This class will cover most of the structural analysis capabilities in COMSOL Multiphysics including large deformations, material models, contact mechanics, and convergence issues. The class includes technical lectures and hands-on COMSOL examples.
This two-day course will cover the efficient use of COMSOL Multiphysics to solve problems in the medical device industry. It covers modeling challenges specific to medical devices, and several examples including tissue ablation and a cardiovascular application. The class includes technical lect
Bubbles trapped in microchannels can distort the fluid flow and impact the device performance. Veryst developed a multiphase CFD model to predict the effect of geometry and surface properties on the likelihood of bubble entrapment.
Efficient ventilation can reduce a building’s energy consumption and minimize airborne pathogen transmission in hospital rooms. Veryst used computational fluid dynamics (CFD) to simulate ventilation in a hospital room as well as the dispersion of particles and droplets.
Removing reagents or sample from a previous processing step via a wash cycle is a common challenge in microfluidic assays used in diagnostic, genomic, biomedical, pharmaceutical and other applications. This case study shows how finite element simulations may be used to predict and optimize wash cycle performance.
Cohesive zone modeling is a powerful tool for predicting delamination in adhesively bonded structures. Veryst engineers use their expertise in experimental and computational fracture mechanics to calibrate cohesive zone models for accurate prediction of adhesive failure.
Controlling spatial variations in chemical concentration is important for designing and operating many microfluidic devices across a wide range of industries and applications including diagnostics, genomics, and pharmaceutics. In this case study, we show how simulations may be used to quantify and control concentration gradients in microfluidic devices.
A commonly encountered failure mode in microfluidic devices is delamination between adjacent device layers. Veryst examined the influence of control channel geometry on the delamination pressure of a pneumatic microfluidic valve using finite element analysis.
Thermal ablation is a minimally invasive way to treat tumors, and simulating the physics of ablation can help in the design of ablation devices. Veryst designed and simulated a catheter-based acoustic ablation device relying on acoustic pressure waves to heat tissue to induce necrosis.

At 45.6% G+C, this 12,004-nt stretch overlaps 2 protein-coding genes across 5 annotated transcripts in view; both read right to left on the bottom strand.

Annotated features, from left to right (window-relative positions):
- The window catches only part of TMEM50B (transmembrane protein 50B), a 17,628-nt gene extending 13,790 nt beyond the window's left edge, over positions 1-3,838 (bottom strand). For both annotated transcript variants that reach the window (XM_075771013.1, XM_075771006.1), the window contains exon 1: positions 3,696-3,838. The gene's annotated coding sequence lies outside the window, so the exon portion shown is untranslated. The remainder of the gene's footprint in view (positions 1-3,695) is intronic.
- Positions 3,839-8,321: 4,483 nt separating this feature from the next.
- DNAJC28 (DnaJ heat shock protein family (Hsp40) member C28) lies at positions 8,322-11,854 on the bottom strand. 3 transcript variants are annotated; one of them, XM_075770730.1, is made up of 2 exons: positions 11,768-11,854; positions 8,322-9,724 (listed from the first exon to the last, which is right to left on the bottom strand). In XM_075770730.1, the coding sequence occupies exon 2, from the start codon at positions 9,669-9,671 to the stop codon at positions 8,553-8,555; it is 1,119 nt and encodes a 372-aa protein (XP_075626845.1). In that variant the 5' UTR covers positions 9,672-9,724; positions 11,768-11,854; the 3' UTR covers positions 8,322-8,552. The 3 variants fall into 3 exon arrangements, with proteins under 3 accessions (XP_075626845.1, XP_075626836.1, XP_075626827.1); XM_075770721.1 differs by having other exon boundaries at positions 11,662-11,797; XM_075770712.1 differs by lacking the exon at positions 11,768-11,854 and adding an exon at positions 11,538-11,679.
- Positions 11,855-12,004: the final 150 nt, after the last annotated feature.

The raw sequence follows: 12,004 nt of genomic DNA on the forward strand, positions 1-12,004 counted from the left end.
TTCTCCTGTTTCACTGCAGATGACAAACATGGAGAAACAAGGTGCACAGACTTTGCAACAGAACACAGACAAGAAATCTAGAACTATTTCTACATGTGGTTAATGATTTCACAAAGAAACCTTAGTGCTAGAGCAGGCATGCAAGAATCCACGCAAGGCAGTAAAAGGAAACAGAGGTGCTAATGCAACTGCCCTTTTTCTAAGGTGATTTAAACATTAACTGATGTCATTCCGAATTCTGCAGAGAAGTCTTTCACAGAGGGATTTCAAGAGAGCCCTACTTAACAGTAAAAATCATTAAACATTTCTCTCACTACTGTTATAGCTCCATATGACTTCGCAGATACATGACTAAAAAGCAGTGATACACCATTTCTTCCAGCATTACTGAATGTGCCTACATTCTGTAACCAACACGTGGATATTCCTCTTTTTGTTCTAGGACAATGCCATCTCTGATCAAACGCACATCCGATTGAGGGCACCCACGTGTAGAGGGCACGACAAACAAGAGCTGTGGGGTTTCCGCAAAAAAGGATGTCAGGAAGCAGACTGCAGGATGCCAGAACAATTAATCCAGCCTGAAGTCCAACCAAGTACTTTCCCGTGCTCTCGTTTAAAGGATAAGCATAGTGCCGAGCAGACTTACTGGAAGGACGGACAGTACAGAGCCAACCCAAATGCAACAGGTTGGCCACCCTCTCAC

Polymers exhibit significant temperature-dependent mechanical response. Veryst tested a PEEK material at multiple temperatures and calibrated the PolyUMod® Three Network (TN) material model for finite element simulation.
This case study demonstrates the testing and calibration of a Polycarbonate material at a high strain rate of 1000 sec-1. The testing was done with the Split Hopkinson Pressure Bar (SHPB) system and the calibration is performed with Veryst Engineering’s MCalibration® software.
When a thin structure is immersed in a fluid, its natural frequencies, mode shapes, and damping characteristics may be significantly affected by the fluid. Predicting the dynamic behavior in this case requires a structural-acoustic analysis.
Laminar static mixers are often employed in industrial environments when the mixing of two or more fluids is required. However, their performance is impossible to analyze with a pure CFD approach. Veryst, in collaboration with Nordson EFD, developed a unique computational modeling tool to evaluate and optimize the design of such mixers.
Veryst developed a coupled CFD mass transfer model to predict a microfluidic mixer configuration appropriate for mixing pure and salt water channels.
PEEK materials are increasingly used in a variety of industries with elevated temperature applications. This example shows how Veryst Engineering developed a temperature-dependent, nonlinear model of PEEK behavior for use in commercial FEA codes.